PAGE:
What is glucuronide conjugate?
Glucuronide conjugate process is perhaps the major and most common route for Phase II metabolism to form water-soluble metabolites. Glucuronide conjugation involves the direct interaction of the drugs and xenobiotics (or its Phase I metabolite) with the cofactor UDP–glucuronic acid (UDPGA) as shown in Fig. 8.2.
Where does glucuronide conjugation occur?
Sites. Glucuronidation occurs mainly in the liver, although the enzyme responsible for its catalysis, UDP-glucuronyltransferase, has been found in all major body organs (e.g., intestine, kidneys, brain, adrenal gland, spleen, and thymus).
What does glucuronide conjugation do?
Conjugation: Glucuronidation and Sulfation It involves the transfer of glucuronic acid from the cofactor UDP-glucuronic acid to functional groups, in particular hydroxyl groups, of the substrates. Lipophilic compounds are thus converted to water-soluble derivates, which are then excreted in bile or urine.
What does glucuronic acid conjugate?
The glucuronic acid conjugates, or “glucuronide conjugates” as they are commonly called, are compounds formed by enzyme-catalysed glucuronidation of drug metabolites that contain either a hydroxyl group (ROH – alcohols; PhOH – phenols) or a carboxyl group (RCO2H – acids).
Why are drugs referred to as xenobiotics?
The term xenobiotic is derived from the Greek words ξένος (xenos) = foreigner, stranger and βίος (bios) = life, plus the Greek suffix for adjectives -τικός, -ή, -όν (-tikos, -ē, -on). Xenobiotics may be grouped as carcinogens, drugs, environmental pollutants, food additives, hydrocarbons, and pesticides.
How is glucuronide formed?
Glucuronidation is a conjugation reaction whereby glucuronic acid, derived from cofactor UDP-glucuronic acid, is covalently linked to a substrate containing a nucleophilic functional group. The resultant metabolite, called a glucuronide, is usually excreted in bile and urine.
How is glucuronide excreted?
MPAG is excreted via bile into the gut where it exhibits a significant entero-hepatic recirculation, with a concomitant second peak in plasma mycophenolic acid concentration 6–12h after dosing.
What is conjugation in drug metabolism?
Conjugation. Glucuronidation, the most common phase II reaction, is the only one that occurs in the liver microsomal enzyme system. Glucuronides are secreted in bile and eliminated in urine. Thus, conjugation makes most drugs more soluble and easily excreted by the kidneys.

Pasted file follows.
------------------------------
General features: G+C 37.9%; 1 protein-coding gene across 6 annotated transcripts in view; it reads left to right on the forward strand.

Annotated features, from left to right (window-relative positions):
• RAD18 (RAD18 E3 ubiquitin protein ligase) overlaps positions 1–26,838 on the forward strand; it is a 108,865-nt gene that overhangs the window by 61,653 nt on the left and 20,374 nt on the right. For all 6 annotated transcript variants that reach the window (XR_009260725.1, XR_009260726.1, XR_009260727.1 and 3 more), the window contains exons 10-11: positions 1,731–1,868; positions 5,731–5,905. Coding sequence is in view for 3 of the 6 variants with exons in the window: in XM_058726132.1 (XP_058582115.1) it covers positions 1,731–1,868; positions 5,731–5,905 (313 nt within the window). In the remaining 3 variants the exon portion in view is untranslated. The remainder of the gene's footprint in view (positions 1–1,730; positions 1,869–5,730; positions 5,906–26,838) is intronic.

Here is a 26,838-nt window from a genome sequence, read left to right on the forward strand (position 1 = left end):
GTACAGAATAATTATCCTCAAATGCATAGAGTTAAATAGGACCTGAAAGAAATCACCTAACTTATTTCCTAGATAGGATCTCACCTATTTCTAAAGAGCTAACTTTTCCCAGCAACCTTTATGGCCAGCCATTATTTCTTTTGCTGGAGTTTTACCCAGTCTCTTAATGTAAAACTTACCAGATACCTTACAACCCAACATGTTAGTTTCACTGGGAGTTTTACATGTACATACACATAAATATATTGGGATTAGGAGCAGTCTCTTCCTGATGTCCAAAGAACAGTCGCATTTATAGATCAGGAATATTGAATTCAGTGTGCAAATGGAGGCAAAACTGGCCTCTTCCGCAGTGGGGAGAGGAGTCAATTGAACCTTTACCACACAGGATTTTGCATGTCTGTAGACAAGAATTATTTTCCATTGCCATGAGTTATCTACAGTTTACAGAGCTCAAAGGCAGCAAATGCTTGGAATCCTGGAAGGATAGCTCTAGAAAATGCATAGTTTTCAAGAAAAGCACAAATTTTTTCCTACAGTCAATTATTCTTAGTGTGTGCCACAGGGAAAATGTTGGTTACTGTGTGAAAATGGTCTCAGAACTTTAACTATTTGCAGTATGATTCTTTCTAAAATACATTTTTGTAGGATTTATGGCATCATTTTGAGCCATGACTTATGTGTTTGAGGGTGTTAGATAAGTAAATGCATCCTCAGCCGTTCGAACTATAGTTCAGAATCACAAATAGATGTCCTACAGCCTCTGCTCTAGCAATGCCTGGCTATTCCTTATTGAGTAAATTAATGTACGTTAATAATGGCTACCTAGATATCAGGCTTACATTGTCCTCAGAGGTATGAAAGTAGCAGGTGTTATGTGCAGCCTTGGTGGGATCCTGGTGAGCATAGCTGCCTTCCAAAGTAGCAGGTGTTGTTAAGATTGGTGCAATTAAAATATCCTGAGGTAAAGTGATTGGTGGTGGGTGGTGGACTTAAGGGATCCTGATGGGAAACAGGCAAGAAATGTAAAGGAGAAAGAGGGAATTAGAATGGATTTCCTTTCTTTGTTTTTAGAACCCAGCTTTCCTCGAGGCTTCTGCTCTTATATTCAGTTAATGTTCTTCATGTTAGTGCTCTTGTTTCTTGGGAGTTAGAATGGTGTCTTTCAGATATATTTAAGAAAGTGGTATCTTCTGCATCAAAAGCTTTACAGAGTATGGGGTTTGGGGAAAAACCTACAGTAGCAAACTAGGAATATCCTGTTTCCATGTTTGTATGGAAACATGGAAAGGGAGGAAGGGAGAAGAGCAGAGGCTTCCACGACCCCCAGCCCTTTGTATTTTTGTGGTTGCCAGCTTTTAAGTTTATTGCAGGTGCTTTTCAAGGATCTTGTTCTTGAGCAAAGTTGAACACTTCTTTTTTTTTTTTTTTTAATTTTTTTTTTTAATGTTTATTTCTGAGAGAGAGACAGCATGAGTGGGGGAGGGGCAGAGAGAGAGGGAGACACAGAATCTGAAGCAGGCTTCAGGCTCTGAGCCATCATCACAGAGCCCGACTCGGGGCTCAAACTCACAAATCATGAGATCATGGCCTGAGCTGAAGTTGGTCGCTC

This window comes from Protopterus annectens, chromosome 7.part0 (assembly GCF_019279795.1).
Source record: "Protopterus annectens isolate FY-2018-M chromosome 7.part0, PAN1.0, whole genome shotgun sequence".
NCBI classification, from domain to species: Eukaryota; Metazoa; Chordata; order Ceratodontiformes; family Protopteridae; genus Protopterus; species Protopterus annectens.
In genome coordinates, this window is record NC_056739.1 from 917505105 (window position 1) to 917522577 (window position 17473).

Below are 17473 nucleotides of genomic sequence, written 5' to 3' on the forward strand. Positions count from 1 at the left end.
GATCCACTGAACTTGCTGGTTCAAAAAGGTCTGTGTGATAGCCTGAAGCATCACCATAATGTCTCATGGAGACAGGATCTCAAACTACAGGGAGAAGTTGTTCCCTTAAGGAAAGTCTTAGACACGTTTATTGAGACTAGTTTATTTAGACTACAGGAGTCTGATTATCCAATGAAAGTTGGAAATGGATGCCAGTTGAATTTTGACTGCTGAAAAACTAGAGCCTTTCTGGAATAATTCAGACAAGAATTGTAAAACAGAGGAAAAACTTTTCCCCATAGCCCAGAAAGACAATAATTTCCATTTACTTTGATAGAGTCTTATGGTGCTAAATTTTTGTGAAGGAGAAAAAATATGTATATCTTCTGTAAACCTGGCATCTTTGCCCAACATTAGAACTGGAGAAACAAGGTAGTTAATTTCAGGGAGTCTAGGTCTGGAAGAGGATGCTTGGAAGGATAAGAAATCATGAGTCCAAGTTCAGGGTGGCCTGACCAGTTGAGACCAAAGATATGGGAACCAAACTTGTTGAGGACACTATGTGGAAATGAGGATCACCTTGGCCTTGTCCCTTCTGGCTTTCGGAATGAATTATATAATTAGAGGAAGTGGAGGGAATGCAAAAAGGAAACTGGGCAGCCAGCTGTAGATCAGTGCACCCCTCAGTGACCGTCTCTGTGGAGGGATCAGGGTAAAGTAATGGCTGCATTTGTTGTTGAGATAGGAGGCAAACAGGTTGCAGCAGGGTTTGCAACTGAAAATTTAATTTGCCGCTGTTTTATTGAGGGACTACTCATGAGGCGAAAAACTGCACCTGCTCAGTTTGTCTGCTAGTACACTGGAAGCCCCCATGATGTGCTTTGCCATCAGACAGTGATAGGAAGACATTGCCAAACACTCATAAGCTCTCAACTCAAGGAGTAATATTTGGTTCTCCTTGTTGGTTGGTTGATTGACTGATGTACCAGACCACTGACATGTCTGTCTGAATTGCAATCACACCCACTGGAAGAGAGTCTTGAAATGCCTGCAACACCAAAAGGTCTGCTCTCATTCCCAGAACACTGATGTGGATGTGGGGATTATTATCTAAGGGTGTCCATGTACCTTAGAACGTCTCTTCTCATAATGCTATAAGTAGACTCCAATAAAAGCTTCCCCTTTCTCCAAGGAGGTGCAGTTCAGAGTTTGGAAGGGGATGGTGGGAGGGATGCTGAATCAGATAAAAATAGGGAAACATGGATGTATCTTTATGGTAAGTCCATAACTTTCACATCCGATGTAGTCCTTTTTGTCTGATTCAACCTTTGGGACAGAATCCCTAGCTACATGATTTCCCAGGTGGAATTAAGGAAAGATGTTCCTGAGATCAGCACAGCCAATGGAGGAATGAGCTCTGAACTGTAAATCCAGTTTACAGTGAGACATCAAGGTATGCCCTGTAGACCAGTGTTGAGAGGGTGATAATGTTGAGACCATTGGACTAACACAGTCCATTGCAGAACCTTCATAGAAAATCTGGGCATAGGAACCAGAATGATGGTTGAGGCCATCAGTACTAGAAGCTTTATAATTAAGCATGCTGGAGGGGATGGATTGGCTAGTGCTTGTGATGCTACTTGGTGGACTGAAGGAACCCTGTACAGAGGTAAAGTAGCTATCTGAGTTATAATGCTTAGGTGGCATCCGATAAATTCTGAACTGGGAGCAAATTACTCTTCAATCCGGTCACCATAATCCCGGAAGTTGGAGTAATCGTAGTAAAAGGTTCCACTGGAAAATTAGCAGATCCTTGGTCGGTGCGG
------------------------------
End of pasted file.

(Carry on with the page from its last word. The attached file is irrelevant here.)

What is another name for D Glucaric acid?
D-Glucaric acid, otherwise known as saccharic acid, is the product of oxidizing sugars or polysaccharides with nitric acid.
Is gluconic acid a reducing sugar?
Reducing sugars themselves they oxidize and reduce the other chemicals that is why they are called as reducing sugars. Reducing sugars are always monosaccharides. Means reducing sugars always exist as single molecules. Coming to given options, option B, Gluconic acid.
Are all drugs xenobiotics?
Drugs can be considered a subset of xenobiotics, that is, natural compounds of exogenous origin that may find their way into the human body.
Why are xenobiotics harmful?
Displacement of toxic xenobiotics from plasma proteins can greatly increase the amount of unbound toxicant distributed to target organs or tissue. A wide variety of xenobiotics accumulate in the liver and kidneys, making these organs ideal sites for postmortem sample collection in cases of suspected toxicoses.
What is the role of glucuronide conjugate formation?
Glucuronide conjugate formation is a common metabolic process utilized by numerous organisms, and is called glucuronidation. Glucuronidation plays many important roles in the human body, including often being a critical component of drug metabolism.
Which is the parent of the chemical phenol?
Phenol is an organic hydroxy compound that consists of benzene bearing a single hydroxy substituent. The parent of the class of phenols. It has a role as a disinfectant, an antiseptic drug, a human xenobiotic metabolite and a mouse metabolite. It is a conjugate acid of a phenolate. phenol Computed by LexiChem 2.6.6 (PubChem release 2019.06.18)
How is phenol used in plastics and adhesives?
Used to make plastics, adhesives and other chemicals. Phenol is an organic hydroxy compound that consists of benzene bearing a single hydroxy substituent. The parent of the class of phenols. It has a role as a disinfectant, an antiseptic drug, a human xenobiotic metabolite and a mouse metabolite. It is a conjugate acid of a phenolate. phenol
Which is more enzymatic M6G or M3G glucuronide?
The M6G conjugate has an enzymatic hydrolysis rate similar to that of codeine, and roughly 1/4th that of the M3G glucuronide conjugate.1 Therefore, when developing a method for the cleavage of a wide range of substrates, it is worthwhile to explore conditions that will adequately account for these variations in conjugate hydrolysis rates.